Monitoring Wind-Borne Particle Matter Entering Poultry Farms via the Air-Inlet: Highly Pathogenic Avian Influenza Virus and Other Pathogens Risk

Armin R.W. Elbers*, José L. Gonzales, Miriam G.J. Koene, Evelien A. Germeraad, Renate W. Hakze-van der Honing, Marleen van der Most, Henk Rodenboog, Francisca C. Velkers

*Corresponding author for this work

Research output: Contribution to journalArticleAcademicpeer-review

4 Citations (Scopus)

Abstract

Wind-supported transport of particle matter (PM) contaminated with excreta from highly pathogenic avian influenza virus (HPAIv)-infected wild birds may be a HPAIv-introduction pathway, which may explain infections in indoor-housed poultry. The primary objective of our study was therefore to measure the nature and quantity of PM entering poultry houses via air-inlets. The air-inlets of two recently HPAIv-infected poultry farms (a broiler farm and a layer farm) were equipped with mosquito-net collection bags. PM was harvested every 5 days for 25 days. Video-camera monitoring registered wild bird visits. PM was tested for avian influenza viruses (AIV), Campylobacter and Salmonella with PCR. Insects, predominantly mosquitoes, were tested for AIV, West Nile, Usutu and Schmallenberg virus. A considerable number of mosquitoes and small PM amounts entered the air-inlets, mostly cobweb and plant material, but no wild bird feathers. Substantial variation in PM entering between air-inlets existed. In stormy periods, significantly larger PM amounts may enter wind-directed air-inlets. PM samples were AIV and Salmonella negative and insect samples were negative for all viruses and bacteria, but several broiler and layer farm PM samples tested Campylobacter positive. Regular wild (water) bird visits were observed near to the poultry houses. Air-borne PM and insects—potentially contaminated with HPAIv or other pathogens—can enter poultry air-inlets. Implementation of measures limiting this potential introduction route are recommended.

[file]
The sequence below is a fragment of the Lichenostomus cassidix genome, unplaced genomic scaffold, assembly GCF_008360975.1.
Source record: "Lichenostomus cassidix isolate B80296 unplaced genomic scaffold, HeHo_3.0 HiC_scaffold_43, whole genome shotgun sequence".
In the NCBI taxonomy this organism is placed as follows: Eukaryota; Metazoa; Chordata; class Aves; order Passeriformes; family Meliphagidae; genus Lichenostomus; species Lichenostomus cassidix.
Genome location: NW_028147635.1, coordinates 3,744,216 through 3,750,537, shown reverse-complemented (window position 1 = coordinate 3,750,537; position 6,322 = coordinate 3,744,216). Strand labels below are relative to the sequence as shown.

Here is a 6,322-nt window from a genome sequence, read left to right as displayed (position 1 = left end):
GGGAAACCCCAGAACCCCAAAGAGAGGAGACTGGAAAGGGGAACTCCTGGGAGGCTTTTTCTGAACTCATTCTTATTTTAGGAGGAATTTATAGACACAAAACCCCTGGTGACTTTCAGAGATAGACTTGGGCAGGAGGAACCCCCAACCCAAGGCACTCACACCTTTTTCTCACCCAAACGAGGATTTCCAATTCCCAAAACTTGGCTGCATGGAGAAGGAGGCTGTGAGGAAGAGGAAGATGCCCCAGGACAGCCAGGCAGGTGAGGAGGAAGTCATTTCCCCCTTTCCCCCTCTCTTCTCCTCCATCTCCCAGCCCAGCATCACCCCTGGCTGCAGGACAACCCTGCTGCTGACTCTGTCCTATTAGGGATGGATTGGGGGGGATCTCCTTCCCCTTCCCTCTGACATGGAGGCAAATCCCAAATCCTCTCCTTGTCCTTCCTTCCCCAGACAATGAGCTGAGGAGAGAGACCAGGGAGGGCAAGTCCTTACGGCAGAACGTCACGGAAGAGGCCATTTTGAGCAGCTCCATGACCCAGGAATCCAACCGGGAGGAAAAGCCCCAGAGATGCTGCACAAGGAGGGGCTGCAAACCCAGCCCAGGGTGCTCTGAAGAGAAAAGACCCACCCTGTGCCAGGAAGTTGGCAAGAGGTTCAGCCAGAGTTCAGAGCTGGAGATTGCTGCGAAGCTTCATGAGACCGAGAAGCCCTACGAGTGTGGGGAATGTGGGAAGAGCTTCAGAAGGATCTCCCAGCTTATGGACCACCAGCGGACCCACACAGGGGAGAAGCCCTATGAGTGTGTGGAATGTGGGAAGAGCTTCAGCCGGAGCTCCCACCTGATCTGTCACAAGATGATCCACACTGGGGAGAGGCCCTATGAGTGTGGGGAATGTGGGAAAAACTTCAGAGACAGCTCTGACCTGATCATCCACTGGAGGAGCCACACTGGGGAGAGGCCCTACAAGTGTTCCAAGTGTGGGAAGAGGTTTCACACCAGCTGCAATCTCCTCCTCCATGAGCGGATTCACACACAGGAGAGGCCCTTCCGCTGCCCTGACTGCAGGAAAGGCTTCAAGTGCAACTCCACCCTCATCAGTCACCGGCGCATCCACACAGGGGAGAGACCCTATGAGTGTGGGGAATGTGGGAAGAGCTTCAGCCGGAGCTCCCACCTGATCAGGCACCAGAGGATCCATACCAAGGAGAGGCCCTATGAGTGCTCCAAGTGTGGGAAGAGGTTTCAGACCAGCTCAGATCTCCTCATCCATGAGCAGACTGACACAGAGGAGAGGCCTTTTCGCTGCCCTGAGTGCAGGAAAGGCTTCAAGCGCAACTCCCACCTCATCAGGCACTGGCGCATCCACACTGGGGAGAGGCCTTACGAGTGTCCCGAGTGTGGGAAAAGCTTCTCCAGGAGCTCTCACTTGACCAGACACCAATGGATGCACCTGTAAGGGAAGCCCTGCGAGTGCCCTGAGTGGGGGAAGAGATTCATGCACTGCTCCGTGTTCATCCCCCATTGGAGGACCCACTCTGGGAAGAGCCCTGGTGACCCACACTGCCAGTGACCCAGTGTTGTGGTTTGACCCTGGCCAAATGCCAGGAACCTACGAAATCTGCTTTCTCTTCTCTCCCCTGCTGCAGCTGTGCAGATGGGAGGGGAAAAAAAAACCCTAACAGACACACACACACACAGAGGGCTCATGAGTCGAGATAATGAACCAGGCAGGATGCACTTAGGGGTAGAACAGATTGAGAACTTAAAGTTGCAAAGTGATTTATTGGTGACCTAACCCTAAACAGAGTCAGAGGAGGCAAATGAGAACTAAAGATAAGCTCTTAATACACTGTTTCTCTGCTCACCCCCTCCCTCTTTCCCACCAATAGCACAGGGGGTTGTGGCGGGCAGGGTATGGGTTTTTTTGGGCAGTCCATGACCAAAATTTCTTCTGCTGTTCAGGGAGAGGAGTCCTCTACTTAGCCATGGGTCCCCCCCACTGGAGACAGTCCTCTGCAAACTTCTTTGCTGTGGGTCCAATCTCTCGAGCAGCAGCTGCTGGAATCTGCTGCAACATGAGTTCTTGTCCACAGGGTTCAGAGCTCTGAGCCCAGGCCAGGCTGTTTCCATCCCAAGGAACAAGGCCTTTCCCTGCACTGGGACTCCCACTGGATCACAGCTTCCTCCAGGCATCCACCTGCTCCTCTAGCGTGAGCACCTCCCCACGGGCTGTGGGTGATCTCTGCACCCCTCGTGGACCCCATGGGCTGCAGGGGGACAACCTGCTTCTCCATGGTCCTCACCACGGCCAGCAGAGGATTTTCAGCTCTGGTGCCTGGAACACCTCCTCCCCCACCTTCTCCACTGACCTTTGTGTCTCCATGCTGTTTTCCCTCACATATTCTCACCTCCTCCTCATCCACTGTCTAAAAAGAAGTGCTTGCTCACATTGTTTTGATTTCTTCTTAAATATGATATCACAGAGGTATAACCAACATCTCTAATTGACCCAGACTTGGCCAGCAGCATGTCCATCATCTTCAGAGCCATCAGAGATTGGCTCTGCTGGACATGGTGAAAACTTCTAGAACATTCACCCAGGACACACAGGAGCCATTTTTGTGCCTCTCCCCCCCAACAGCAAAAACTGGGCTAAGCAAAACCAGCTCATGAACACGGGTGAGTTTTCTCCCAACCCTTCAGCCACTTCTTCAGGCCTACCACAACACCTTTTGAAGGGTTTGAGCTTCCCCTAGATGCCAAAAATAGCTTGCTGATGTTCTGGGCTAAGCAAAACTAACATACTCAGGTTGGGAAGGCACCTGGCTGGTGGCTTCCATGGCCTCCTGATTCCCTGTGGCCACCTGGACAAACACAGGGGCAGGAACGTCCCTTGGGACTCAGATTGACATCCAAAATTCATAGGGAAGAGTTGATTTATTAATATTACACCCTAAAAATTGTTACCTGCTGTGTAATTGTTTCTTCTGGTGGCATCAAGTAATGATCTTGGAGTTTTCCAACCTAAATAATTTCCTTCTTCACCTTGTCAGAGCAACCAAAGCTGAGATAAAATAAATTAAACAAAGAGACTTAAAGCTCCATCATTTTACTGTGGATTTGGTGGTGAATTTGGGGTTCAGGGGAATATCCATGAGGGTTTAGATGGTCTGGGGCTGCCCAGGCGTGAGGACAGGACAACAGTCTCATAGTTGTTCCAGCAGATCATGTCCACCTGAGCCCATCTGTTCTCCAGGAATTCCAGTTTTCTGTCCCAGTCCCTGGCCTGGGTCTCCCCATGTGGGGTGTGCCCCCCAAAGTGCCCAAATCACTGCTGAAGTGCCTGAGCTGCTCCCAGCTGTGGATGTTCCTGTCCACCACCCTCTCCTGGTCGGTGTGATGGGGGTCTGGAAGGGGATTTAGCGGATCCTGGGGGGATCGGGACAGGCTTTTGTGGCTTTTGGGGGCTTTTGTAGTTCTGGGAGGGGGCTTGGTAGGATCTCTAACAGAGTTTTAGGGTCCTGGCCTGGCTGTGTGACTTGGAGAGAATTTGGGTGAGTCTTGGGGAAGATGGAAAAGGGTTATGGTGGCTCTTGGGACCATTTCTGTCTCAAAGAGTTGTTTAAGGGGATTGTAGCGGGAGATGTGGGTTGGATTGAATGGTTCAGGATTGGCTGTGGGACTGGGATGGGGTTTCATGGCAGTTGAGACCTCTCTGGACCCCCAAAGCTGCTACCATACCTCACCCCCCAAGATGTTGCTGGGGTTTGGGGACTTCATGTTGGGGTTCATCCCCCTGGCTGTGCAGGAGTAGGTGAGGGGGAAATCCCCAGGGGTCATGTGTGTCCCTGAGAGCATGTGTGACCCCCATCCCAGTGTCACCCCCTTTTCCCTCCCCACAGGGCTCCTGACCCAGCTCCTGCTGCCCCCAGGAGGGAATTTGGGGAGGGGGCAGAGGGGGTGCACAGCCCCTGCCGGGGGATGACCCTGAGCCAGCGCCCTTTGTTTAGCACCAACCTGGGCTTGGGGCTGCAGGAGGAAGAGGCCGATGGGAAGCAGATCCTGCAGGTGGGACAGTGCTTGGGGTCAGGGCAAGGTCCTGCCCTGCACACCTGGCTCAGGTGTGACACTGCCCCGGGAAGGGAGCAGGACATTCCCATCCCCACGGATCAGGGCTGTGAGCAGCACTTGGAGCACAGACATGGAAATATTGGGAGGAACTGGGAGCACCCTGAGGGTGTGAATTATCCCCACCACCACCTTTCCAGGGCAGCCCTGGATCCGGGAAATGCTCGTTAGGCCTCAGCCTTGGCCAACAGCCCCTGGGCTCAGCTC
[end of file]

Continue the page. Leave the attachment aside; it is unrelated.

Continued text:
Original languageEnglish
Article number1534
JournalPathogens
Volume11
Issue number12
DOIs
Publication statusPublished - Dec 2022

Keywords

  • avian influenza virus
  • bird feathers
  • Campylobacter
  • cobweb
  • faecal material
  • highly pathogenic avian influenza
  • insects
  • particle matter
  • plant
  • Salmonella
  • wild aquatic avian species

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